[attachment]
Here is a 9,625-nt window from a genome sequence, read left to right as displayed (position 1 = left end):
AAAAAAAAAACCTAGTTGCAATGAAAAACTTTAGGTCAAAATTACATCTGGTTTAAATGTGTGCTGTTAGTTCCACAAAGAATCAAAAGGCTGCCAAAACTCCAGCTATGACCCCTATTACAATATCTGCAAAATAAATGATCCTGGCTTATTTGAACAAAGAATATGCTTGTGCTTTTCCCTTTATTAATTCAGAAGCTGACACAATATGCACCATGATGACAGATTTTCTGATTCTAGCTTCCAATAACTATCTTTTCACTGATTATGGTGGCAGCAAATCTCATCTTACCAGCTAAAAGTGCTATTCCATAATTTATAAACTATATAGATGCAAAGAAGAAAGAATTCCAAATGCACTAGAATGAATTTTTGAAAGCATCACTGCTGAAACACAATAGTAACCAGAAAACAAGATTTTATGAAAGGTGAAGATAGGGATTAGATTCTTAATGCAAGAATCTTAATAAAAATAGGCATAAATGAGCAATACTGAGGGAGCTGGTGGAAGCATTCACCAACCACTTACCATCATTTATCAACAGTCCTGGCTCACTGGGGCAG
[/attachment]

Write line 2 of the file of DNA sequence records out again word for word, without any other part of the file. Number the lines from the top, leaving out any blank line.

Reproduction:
AAAAAAAAAACCTAGTTGCAATGAAAAACTTTAGGTCAAAATTACATCTGGTTTAAATGTGTGCTGTTAGTTCCACAAAGAATCAAAAGGCTGCCAAAACTCCAGCTATGACCCCTATTACAATATCTGCAAAATAAATGATCCTGGCTTATTTGAACAAAGAATATGCTTGTGCTTTTCCCTTTATTAATTCAGAAGCTGACACAATATGCACCATGATGACAGATTTTCTGATTCTAGCTTCCAATAACTATCTTTTCACTGATTATGGTGGCAGCAAATCTCATCTTACCAGCTAAAAGTGCTATTCCATAATTTATAAACTATATAGATGCAAAGAAGAAAGAATTCCAAATGCACTAGAATGAATTTTTGAAAGCATCACTGCTGAAACACAATAGTAACCAGAAAACAAGATTTTATGAAAGGTGAAGATAGGGATTAGATTCTTAATGCAAGAATCTTAATAAAAATAGGCATAAATGAGCAATACTGAGGGAGCTGGTGGAAGCATTCACCAACCACTTACCATCATTTATCAACAGTCCTGGCTCACTGGGGCAG